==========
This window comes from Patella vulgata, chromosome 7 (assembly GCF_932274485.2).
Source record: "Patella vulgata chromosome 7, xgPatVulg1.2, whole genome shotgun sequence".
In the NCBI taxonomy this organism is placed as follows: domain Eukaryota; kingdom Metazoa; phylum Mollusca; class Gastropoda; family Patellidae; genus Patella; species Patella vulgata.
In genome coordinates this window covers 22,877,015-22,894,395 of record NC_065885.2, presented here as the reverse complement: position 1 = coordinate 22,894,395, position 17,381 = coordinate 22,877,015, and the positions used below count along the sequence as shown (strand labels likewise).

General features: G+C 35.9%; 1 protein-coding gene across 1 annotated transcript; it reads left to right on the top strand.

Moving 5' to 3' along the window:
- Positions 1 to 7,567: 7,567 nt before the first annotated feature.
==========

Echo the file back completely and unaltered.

This window comes from Patella vulgata, chromosome 7 (assembly GCF_932274485.2).
Source record: "Patella vulgata chromosome 7, xgPatVulg1.2, whole genome shotgun sequence".
In the NCBI taxonomy this organism is placed as follows: domain Eukaryota; kingdom Metazoa; phylum Mollusca; class Gastropoda; family Patellidae; genus Patella; species Patella vulgata.
In genome coordinates this window covers 22,877,015-22,894,395 of record NC_065885.2, presented here as the reverse complement: position 1 = coordinate 22,894,395, position 17,381 = coordinate 22,877,015, and the positions used below count along the sequence as shown (strand labels likewise).

General features: G+C 35.9%; 1 protein-coding gene across 1 annotated transcript; it reads left to right on the top strand.

Moving 5' to 3' along the window:
- Positions 1 to 7,567: 7,567 nt before the first annotated feature.